A model-based prognostics framework to predict fatigue damage evolution and reliability in composites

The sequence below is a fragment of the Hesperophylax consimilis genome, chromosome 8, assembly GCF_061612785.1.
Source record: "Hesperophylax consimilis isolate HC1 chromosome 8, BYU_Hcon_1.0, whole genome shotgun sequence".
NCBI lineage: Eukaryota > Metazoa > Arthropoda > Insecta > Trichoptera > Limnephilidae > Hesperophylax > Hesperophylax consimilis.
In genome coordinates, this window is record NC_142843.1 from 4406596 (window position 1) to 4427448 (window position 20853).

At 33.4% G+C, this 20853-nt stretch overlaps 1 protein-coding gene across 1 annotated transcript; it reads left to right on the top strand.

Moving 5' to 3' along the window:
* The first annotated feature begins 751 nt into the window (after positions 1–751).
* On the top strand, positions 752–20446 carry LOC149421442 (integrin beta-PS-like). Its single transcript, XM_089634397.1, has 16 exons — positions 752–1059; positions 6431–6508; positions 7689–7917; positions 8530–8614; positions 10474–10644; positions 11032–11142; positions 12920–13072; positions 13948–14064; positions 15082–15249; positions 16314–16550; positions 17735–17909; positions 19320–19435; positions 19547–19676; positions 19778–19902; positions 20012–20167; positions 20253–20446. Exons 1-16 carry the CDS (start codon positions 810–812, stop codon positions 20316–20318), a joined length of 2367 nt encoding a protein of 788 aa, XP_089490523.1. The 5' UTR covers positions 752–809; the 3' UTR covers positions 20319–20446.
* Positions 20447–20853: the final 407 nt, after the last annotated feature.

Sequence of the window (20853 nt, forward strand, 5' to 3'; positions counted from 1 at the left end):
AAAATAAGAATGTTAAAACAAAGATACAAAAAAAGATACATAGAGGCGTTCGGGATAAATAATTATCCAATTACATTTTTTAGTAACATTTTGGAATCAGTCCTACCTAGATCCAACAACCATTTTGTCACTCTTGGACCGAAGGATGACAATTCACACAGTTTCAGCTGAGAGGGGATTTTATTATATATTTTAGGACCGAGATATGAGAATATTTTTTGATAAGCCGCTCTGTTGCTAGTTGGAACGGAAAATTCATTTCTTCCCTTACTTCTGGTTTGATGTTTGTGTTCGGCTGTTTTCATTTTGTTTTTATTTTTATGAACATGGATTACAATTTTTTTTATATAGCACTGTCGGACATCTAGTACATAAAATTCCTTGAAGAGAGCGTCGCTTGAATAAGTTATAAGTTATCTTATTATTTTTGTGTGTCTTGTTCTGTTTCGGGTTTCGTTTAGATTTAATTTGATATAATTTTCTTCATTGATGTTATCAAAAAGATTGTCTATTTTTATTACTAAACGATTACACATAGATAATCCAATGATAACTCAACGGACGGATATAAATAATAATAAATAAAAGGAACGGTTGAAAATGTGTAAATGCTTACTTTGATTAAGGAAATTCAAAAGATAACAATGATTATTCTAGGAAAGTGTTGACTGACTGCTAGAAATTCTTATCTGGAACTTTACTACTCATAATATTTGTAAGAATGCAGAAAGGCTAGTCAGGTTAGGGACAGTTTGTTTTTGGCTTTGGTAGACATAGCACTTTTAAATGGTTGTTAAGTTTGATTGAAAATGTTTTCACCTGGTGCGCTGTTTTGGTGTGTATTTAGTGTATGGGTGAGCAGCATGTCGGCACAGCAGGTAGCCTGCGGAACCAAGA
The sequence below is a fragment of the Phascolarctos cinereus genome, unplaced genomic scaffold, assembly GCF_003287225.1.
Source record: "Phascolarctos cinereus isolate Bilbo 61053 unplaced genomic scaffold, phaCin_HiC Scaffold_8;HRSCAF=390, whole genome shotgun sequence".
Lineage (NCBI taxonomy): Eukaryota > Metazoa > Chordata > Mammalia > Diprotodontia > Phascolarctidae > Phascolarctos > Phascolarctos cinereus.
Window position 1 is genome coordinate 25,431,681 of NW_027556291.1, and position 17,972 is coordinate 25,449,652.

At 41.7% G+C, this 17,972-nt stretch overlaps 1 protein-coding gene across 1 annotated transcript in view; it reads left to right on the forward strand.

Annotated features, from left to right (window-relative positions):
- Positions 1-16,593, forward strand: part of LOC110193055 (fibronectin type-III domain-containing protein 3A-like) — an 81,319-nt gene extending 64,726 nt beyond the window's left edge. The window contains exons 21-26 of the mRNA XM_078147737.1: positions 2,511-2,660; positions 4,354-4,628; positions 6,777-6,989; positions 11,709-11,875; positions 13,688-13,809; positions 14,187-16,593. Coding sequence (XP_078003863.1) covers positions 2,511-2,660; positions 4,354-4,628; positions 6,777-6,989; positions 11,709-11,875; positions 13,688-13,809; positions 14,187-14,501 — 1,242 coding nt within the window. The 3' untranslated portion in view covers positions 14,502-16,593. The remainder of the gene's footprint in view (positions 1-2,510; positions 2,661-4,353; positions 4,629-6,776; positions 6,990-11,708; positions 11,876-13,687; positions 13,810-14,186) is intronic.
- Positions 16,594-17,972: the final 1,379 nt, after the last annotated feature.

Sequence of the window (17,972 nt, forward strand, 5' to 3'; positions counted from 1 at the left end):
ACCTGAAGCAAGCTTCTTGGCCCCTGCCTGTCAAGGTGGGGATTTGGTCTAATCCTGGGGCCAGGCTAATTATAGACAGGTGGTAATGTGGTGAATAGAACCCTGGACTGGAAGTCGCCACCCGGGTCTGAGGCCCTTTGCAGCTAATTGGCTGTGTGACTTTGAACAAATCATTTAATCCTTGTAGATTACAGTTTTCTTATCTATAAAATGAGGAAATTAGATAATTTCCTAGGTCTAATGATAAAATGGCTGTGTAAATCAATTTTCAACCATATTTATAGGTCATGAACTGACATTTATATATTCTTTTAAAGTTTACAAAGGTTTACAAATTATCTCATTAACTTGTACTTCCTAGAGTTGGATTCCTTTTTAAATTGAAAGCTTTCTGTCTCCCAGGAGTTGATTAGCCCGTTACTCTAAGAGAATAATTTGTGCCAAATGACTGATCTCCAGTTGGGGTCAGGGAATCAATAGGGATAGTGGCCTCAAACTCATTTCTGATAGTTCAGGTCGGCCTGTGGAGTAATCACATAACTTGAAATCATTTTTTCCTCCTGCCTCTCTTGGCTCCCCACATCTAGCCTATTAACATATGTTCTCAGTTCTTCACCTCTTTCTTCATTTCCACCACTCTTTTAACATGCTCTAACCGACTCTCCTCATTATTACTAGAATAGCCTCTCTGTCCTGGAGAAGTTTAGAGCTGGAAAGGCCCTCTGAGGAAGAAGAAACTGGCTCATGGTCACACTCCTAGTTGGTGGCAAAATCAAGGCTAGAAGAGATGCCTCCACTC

In this work, a model-based prognostics methodology is proposed to predict the remaining useful life (RUL) of composite materials under fatigue loads. To this end, degradation phenomena such as stiffness reduction and increase in matrix micro-cracks density are predicted by connecting microscale and macro-scale damage models in a Bayesian filtering framework. The proposed Bayesian filtering framework also allows incorporating various uncertainties in the prediction that are generally associated with material defects, sensing and monitoring noise, modeling errors, etc., to name a few. This, however, results in a explosion of search space due to high dimensionality, and hence a high computational complexity not conducive for real-time monitoring and prediction. To reduce the dimensionality of the problem without significantly compromising on prediction performance (precision and accuracy), a model tuning is first carried out by means of a Global Sensitivity Analysis. This allows identifying and subsequently down selecting the parameters for online adaptation that affect prediction performance the most. Resulting RUL estimates are then used to compute a timevariant reliability index for composite materials under fatigue stress. The approach is demonstrated on data collected from run-to-failure tension-tension fatigue experiments measuring the evolution of fatigue damage in CRFP cross-ply laminates. Micro-cracks are considered as the primary internal damage mode that are estimated from measurements obtained by active interrogation using PZT sensors. Results are presented and discussed for the prediction of growth in micro-cracks…

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